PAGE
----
Hooked deals with teens who have a family member with an addiction. Each of the first ten chapters consists of a real teen's story told in the first person about what it was like to live with an addict and how they coped. Most of the stories involve parents, but one is about a sibling... The last two chapters are comprised of a Common Questions section where a professor of social work answers questions teens have about addiction, and an Advice and Help section which lists resources teens can access in both Canada and the United States if they need help. The first person accounts in this book are very powerful.... Any teen going through a similar situation when reading this will be comforted to find that they are not alone... This is a solid resource for teens dealing with addiction. Recommended. (Arwen Rudolph is the Rural Branch Supervisor, Pall Canadian Children's Book News
Living with an addicted family member has to be difficult, and for those young adults facing the challenge, this is a book which will truly hit home. (Joanna Peters Canadian Materials
The accounts are varied and honest enough that readers with addiction in their own families will likely find plenty to relate to. (Kirkus Reviews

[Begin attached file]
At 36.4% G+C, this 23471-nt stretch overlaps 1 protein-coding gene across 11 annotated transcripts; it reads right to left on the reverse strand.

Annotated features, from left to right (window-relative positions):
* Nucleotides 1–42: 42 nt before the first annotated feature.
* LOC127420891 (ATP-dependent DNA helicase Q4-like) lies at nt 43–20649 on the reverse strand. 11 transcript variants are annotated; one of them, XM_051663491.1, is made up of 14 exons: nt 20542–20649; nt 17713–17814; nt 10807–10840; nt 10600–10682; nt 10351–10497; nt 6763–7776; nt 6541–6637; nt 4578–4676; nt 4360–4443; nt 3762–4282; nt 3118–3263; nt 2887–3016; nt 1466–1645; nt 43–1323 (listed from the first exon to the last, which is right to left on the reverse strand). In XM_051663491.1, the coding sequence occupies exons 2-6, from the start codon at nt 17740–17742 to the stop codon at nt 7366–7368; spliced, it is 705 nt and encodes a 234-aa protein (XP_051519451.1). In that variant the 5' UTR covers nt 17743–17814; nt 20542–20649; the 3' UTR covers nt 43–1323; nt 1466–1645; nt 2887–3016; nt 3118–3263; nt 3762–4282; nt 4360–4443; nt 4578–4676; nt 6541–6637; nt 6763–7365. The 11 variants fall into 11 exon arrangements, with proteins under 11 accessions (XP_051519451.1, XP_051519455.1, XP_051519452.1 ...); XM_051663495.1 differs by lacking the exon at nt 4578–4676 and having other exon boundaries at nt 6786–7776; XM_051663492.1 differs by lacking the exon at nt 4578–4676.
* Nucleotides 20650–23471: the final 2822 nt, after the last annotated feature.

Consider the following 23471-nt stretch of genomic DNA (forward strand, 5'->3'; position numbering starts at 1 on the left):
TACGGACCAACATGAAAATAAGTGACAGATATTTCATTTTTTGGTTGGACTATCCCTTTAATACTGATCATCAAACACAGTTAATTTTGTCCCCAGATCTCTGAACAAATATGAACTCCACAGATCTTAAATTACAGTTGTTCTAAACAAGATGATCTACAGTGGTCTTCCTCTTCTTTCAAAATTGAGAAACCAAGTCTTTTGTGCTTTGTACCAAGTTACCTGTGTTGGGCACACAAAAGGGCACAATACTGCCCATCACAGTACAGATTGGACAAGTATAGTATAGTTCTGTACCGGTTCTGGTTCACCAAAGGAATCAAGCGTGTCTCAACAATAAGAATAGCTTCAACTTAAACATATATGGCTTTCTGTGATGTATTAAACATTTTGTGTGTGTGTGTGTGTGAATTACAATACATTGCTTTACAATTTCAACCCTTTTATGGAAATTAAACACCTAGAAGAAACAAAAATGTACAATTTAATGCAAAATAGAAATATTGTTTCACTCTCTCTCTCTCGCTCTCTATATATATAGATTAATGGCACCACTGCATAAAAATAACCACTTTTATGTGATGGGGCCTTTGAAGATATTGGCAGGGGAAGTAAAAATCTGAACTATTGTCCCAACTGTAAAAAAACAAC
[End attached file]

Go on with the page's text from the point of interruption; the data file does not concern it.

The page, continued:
In this honest and insightful book, ten different individuals share their personal stories of living with a parent or sibling with an addiction. (Barbara A. Ward Reading Today Online
Comprised of ten short reflections, it puts a real face on what addictions do to those around them. It is a powerful and moving read. (Michael Rogowski Resource Links
Ten teens share how they've been affected by family members with food, drug, work, alcohol or gambling addictions. It's a candid, raw read, but those in similar situations will see they are not alone, that help is available and they are not to blame. Guelph children's author Robert Munsch wrote the book's introduction, describing how he fell into the grip of multiple addictions and how he and his family were affected. (Brenda Hoerle Waterloo Region Record
The honesty of these stories is a testament to the strength of these children, and the information resources provided make this book a worthwhile read for any teenager living with family members with addiction. (Great Unread
Readers will speed through these stories about growing up with a family member under the influence of an addiction. Searingly honest tales, informed by a survivor's perspective, are related about brothers, mothers, and fathers struggling with addictions to gambling, alcohol, and crack. A "How I Coped" section in each story is invaluable, as are the appended lists of resources and a FAQ. (Paula Willey School Library Journal
About the Author
Chloe Shantz-Hilkes is a writer and a producer of radio interviews and soundscapes for the Canadian Broadcasting Corporation. She lives in Toronto.
Decode is a global strategic consultancy firm that helps clients "decode" what young people think, feel, want, need, believe in, and aspire to.
Robert Munsch is the author of The Paper Bag Princess and is keenly concerned with addiction issues.